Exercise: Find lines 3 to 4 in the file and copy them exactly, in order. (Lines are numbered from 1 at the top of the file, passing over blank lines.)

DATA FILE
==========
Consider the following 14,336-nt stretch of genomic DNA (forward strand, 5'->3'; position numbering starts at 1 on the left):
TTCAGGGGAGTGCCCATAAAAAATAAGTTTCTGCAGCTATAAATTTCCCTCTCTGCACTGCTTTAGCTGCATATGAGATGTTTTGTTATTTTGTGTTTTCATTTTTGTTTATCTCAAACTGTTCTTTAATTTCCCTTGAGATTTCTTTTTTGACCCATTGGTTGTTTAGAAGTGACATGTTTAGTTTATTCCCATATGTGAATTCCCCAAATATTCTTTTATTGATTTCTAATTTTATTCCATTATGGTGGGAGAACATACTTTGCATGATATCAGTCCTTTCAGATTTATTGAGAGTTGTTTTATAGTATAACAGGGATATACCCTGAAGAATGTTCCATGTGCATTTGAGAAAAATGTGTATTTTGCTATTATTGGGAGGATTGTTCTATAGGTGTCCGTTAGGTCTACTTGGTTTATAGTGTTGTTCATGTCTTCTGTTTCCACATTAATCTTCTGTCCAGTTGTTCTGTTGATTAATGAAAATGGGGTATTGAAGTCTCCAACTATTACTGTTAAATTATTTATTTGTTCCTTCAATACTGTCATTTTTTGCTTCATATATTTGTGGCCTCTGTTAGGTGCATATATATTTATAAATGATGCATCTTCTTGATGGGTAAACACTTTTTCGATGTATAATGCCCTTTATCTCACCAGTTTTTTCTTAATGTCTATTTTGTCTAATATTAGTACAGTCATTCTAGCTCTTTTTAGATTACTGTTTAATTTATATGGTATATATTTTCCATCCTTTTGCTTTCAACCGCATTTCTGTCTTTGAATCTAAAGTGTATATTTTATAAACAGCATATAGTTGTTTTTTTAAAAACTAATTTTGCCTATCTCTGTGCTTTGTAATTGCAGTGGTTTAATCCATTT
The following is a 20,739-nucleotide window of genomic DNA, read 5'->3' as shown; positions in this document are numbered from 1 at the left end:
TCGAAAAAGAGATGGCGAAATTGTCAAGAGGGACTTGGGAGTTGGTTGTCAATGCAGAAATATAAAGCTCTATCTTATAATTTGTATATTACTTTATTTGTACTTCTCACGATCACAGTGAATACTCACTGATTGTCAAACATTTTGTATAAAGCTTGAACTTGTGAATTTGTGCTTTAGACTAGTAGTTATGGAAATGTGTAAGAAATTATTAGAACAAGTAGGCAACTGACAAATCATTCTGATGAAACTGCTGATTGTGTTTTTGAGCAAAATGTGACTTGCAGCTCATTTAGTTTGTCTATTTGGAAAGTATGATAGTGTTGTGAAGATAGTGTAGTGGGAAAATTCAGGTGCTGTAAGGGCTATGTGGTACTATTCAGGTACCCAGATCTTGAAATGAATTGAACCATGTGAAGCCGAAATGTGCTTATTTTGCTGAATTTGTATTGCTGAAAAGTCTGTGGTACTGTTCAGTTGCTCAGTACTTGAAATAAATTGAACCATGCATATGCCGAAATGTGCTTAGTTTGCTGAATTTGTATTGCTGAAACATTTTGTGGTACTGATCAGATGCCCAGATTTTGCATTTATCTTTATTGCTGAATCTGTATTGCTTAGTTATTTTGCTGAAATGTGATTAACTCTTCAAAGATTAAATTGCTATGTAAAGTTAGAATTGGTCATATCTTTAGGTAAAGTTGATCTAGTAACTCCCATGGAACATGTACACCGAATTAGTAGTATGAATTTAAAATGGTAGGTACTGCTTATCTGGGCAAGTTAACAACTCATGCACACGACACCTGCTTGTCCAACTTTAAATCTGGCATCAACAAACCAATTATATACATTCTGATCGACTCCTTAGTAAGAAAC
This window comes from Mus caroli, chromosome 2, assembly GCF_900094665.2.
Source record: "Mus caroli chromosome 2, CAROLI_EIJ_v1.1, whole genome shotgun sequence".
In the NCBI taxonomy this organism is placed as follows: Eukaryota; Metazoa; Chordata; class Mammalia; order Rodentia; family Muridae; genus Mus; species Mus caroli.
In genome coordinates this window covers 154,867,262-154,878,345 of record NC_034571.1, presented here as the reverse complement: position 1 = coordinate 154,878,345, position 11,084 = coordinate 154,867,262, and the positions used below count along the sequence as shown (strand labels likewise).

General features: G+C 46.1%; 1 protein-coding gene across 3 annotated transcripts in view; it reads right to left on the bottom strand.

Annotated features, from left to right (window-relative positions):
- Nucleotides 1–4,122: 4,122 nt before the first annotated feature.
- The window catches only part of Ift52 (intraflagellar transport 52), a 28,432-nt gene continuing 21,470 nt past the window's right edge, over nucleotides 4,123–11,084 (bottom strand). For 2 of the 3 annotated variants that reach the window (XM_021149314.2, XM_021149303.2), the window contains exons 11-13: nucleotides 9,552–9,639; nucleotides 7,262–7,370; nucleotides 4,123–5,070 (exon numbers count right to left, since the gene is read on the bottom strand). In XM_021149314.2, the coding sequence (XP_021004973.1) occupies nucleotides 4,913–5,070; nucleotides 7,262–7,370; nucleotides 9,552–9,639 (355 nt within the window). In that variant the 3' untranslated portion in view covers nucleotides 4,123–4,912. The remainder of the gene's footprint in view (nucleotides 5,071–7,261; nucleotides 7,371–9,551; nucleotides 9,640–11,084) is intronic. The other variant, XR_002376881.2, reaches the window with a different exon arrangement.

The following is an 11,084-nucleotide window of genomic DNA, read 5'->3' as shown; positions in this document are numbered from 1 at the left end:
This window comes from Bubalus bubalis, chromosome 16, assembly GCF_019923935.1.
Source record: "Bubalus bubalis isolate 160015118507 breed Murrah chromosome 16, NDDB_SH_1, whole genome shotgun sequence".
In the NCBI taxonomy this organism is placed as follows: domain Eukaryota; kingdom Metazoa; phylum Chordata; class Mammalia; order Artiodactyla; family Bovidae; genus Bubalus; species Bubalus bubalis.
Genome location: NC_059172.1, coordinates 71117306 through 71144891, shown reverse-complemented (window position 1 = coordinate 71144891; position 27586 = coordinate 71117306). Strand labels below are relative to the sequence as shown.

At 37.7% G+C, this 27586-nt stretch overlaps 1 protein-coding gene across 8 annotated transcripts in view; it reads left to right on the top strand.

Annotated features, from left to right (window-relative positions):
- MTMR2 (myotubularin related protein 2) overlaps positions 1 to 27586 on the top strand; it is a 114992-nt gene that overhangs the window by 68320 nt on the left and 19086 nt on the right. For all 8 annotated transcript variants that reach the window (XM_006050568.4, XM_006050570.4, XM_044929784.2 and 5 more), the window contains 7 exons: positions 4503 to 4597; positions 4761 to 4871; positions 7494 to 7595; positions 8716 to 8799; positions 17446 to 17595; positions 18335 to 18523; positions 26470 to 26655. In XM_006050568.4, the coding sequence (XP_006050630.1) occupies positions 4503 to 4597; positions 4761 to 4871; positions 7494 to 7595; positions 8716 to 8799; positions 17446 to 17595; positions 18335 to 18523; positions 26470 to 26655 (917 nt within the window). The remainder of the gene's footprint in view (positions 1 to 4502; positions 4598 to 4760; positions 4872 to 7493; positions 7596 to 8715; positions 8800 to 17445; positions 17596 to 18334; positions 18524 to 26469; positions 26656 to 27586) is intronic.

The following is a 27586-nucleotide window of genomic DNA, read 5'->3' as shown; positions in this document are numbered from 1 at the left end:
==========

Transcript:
The following is a 20,739-nucleotide window of genomic DNA, read 5'->3' as shown; positions in this document are numbered from 1 at the left end:
TCGAAAAAGAGATGGCGAAATTGTCAAGAGGGACTTGGGAGTTGGTTGTCAATGCAGAAATATAAAGCTCTATCTTATAATTTGTATATTACTTTATTTGTACTTCTCACGATCACAGTGAATACTCACTGATTGTCAAACATTTTGTATAAAGCTTGAACTTGTGAATTTGTGCTTTAGACTAGTAGTTATGGAAATGTGTAAGAAATTATTAGAACAAGTAGGCAACTGACAAATCATTCTGATGAAACTGCTGATTGTGTTTTTGAGCAAAATGTGACTTGCAGCTCATTTAGTTTGTCTATTTGGAAAGTATGATAGTGTTGTGAAGATAGTGTAGTGGGAAAATTCAGGTGCTGTAAGGGCTATGTGGTACTATTCAGGTACCCAGATCTTGAAATGAATTGAACCATGTGAAGCCGAAATGTGCTTATTTTGCTGAATTTGTATTGCTGAAAAGTCTGTGGTACTGTTCAGTTGCTCAGTACTTGAAATAAATTGAACCATGCATATGCCGAAATGTGCTTAGTTTGCTGAATTTGTATTGCTGAAACATTTTGTGGTACTGATCAGATGCCCAGATTTTGCATTTATCTTTATTGCTGAATCTGTATTGCTTAGTTATTTTGCTGAAATGTGATTAACTCTTCAAAGATTAAATTGCTATGTAAAGTTAGAATTGGTCATATCTTTAGGTAAAGTTGATCTAGTAACTCCCATGGAACATGTACACCGAATTAGTAGTATGAATTTAAAATGGTAGGTACTGCTTATCTGGGCAAGTTAACAACTCATGCACACGACACCTGCTTGTCCAACTTTAAATCTGGCATCAACAAACCAATTATATACATTCTGATCGACTCCTTAGTAAGAAAC